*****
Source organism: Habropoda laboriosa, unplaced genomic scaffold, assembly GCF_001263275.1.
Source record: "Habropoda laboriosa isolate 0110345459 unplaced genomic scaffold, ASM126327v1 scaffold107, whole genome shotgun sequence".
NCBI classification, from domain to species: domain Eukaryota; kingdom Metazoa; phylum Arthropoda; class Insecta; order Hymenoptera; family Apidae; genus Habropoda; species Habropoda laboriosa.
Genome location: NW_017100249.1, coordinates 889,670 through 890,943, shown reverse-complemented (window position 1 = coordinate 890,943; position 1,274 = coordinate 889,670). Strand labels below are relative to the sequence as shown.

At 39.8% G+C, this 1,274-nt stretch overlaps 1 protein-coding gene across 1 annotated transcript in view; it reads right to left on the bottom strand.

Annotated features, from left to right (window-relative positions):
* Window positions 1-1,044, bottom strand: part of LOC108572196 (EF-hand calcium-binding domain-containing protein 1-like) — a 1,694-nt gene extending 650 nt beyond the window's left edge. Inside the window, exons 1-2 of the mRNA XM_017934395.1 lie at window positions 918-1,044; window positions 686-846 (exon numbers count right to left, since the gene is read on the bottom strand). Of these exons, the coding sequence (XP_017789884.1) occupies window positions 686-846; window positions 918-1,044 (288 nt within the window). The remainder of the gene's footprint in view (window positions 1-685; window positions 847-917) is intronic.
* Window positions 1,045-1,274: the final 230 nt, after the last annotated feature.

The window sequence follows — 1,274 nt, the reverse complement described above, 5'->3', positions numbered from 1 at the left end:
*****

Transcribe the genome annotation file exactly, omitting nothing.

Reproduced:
Source organism: Habropoda laboriosa, unplaced genomic scaffold, assembly GCF_001263275.1.
Source record: "Habropoda laboriosa isolate 0110345459 unplaced genomic scaffold, ASM126327v1 scaffold107, whole genome shotgun sequence".
NCBI classification, from domain to species: domain Eukaryota; kingdom Metazoa; phylum Arthropoda; class Insecta; order Hymenoptera; family Apidae; genus Habropoda; species Habropoda laboriosa.
Genome location: NW_017100249.1, coordinates 889,670 through 890,943, shown reverse-complemented (window position 1 = coordinate 890,943; position 1,274 = coordinate 889,670). Strand labels below are relative to the sequence as shown.

At 39.8% G+C, this 1,274-nt stretch overlaps 1 protein-coding gene across 1 annotated transcript in view; it reads right to left on the bottom strand.

Annotated features, from left to right (window-relative positions):
* Window positions 1-1,044, bottom strand: part of LOC108572196 (EF-hand calcium-binding domain-containing protein 1-like) — a 1,694-nt gene extending 650 nt beyond the window's left edge. Inside the window, exons 1-2 of the mRNA XM_017934395.1 lie at window positions 918-1,044; window positions 686-846 (exon numbers count right to left, since the gene is read on the bottom strand). Of these exons, the coding sequence (XP_017789884.1) occupies window positions 686-846; window positions 918-1,044 (288 nt within the window). The remainder of the gene's footprint in view (window positions 1-685; window positions 847-917) is intronic.
* Window positions 1,045-1,274: the final 230 nt, after the last annotated feature.

The window sequence follows — 1,274 nt, the reverse complement described above, 5'->3', positions numbered from 1 at the left end: